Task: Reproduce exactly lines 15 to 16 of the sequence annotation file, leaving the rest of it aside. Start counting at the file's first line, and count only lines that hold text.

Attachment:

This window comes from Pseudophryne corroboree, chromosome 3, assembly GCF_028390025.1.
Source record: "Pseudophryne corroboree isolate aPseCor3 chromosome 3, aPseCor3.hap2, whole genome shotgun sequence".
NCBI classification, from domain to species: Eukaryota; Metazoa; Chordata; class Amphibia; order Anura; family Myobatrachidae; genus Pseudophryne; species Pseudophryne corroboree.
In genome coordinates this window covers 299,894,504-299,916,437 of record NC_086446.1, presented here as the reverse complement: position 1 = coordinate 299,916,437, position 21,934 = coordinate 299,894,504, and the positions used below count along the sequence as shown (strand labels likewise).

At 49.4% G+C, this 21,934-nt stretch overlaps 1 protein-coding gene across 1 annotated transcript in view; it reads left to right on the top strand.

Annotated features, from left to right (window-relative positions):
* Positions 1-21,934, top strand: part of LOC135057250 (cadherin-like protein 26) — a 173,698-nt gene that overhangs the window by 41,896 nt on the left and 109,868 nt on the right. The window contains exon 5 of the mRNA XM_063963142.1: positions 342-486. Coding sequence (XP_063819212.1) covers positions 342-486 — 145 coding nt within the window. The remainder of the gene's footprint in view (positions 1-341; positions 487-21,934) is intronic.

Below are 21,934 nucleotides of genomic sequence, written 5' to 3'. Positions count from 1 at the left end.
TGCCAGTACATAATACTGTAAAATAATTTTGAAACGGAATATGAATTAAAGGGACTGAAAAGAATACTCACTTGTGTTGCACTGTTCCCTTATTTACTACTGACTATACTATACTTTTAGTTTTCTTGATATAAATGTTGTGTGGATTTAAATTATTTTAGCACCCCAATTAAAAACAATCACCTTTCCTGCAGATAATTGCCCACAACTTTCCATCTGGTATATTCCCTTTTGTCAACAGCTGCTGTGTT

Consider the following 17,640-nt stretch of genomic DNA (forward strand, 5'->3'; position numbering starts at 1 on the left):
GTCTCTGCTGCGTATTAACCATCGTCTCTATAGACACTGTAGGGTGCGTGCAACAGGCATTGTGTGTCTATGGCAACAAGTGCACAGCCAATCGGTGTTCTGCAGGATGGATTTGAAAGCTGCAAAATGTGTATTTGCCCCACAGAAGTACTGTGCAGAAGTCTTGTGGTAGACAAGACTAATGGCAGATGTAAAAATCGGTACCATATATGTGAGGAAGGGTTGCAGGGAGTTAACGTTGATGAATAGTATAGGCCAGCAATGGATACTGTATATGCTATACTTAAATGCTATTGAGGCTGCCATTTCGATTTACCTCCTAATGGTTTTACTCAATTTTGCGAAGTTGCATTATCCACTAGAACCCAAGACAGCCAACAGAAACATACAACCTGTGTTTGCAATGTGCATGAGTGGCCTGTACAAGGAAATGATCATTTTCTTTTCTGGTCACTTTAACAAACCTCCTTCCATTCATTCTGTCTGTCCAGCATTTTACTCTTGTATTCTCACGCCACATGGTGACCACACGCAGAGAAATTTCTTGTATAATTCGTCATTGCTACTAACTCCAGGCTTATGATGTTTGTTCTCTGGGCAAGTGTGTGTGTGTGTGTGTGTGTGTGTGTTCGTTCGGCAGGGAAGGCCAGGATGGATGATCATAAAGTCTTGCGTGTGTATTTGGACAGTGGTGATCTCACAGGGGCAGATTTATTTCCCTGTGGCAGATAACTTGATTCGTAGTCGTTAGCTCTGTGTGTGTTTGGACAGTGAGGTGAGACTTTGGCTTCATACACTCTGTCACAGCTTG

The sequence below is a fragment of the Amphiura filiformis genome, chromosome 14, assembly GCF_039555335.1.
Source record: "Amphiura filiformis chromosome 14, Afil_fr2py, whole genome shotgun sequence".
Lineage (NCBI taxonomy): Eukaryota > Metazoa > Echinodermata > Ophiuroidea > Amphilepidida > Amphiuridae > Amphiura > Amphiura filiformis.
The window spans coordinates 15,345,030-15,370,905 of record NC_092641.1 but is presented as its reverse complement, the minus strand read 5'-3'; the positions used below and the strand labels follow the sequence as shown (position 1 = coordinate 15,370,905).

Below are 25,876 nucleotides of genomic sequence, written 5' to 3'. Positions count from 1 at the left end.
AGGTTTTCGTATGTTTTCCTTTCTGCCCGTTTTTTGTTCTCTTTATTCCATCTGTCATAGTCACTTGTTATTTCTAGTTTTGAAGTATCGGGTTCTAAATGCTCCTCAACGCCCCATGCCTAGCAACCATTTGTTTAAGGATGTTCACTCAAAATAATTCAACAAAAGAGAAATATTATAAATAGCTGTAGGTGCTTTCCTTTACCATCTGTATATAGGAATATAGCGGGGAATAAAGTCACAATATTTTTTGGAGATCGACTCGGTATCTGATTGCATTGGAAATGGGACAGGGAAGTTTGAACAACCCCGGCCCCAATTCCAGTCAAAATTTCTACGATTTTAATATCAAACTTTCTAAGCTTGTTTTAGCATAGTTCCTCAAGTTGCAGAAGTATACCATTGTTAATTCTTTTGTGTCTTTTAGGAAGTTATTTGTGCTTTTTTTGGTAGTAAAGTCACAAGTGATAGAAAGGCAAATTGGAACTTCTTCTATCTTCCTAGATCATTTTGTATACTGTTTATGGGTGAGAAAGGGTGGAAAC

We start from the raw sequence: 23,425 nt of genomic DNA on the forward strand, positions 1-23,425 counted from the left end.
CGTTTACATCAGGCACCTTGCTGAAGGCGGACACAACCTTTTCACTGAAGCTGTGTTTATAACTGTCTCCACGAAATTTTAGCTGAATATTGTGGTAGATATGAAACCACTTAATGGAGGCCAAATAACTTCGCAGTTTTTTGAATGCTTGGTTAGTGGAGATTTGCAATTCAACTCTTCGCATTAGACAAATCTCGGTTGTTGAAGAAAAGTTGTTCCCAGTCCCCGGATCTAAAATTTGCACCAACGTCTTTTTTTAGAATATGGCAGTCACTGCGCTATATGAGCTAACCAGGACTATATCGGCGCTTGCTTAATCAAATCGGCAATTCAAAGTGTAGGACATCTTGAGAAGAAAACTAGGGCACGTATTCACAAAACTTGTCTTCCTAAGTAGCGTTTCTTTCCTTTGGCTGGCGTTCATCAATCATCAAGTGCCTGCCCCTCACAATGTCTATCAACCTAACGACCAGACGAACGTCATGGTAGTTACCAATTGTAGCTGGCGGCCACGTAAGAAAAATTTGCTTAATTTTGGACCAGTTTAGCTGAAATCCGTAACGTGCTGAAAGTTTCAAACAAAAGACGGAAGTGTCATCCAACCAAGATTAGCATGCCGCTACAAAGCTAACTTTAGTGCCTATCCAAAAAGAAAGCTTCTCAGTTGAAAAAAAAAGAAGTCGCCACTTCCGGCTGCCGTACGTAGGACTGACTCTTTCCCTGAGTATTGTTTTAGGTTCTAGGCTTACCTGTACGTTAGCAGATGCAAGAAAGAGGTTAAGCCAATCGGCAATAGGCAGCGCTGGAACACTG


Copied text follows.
The window spans coordinates 15,345,030-15,370,905 of record NC_092641.1 but is presented as its reverse complement, the minus strand read 5'-3'; the positions used below and the strand labels follow the sequence as shown (position 1 = coordinate 15,370,905).

Below are 25,876 nucleotides of genomic sequence, written 5' to 3'. Positions count from 1 at the left end.